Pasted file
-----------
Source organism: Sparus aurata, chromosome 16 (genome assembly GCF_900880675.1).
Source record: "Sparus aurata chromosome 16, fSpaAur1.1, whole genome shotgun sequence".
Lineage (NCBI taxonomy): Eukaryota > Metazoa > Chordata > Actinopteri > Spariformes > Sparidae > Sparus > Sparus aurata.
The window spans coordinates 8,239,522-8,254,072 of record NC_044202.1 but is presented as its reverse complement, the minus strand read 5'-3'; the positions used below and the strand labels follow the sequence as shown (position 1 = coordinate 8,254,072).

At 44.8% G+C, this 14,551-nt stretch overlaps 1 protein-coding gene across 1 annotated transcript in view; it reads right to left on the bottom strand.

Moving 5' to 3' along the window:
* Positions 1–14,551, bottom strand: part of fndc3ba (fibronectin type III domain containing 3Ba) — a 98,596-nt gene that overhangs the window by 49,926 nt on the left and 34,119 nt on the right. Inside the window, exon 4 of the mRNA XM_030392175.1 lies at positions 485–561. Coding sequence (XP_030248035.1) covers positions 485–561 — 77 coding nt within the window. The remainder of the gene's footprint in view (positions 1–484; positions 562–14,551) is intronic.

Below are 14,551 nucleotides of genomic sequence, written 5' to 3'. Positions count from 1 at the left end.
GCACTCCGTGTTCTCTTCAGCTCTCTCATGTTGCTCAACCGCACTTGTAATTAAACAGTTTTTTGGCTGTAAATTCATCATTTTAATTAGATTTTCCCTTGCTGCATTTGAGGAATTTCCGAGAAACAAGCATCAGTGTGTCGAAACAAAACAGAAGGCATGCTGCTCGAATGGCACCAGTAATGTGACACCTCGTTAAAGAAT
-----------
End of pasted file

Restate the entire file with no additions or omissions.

Source organism: Sparus aurata, chromosome 16 (genome assembly GCF_900880675.1).
Source record: "Sparus aurata chromosome 16, fSpaAur1.1, whole genome shotgun sequence".
Lineage (NCBI taxonomy): Eukaryota > Metazoa > Chordata > Actinopteri > Spariformes > Sparidae > Sparus > Sparus aurata.
The window spans coordinates 8,239,522-8,254,072 of record NC_044202.1 but is presented as its reverse complement, the minus strand read 5'-3'; the positions used below and the strand labels follow the sequence as shown (position 1 = coordinate 8,254,072).

At 44.8% G+C, this 14,551-nt stretch overlaps 1 protein-coding gene across 1 annotated transcript in view; it reads right to left on the bottom strand.

Moving 5' to 3' along the window:
* Positions 1–14,551, bottom strand: part of fndc3ba (fibronectin type III domain containing 3Ba) — a 98,596-nt gene that overhangs the window by 49,926 nt on the left and 34,119 nt on the right. Inside the window, exon 4 of the mRNA XM_030392175.1 lies at positions 485–561. Coding sequence (XP_030248035.1) covers positions 485–561 — 77 coding nt within the window. The remainder of the gene's footprint in view (positions 1–484; positions 562–14,551) is intronic.

Below are 14,551 nucleotides of genomic sequence, written 5' to 3'. Positions count from 1 at the left end.
GCACTCCGTGTTCTCTTCAGCTCTCTCATGTTGCTCAACCGCACTTGTAATTAAACAGTTTTTTGGCTGTAAATTCATCATTTTAATTAGATTTTCCCTTGCTGCATTTGAGGAATTTCCGAGAAACAAGCATCAGTGTGTCGAAACAAAACAGAAGGCATGCTGCTCGAATGGCACCAGTAATGTGACACCTCGTTAAAGAAT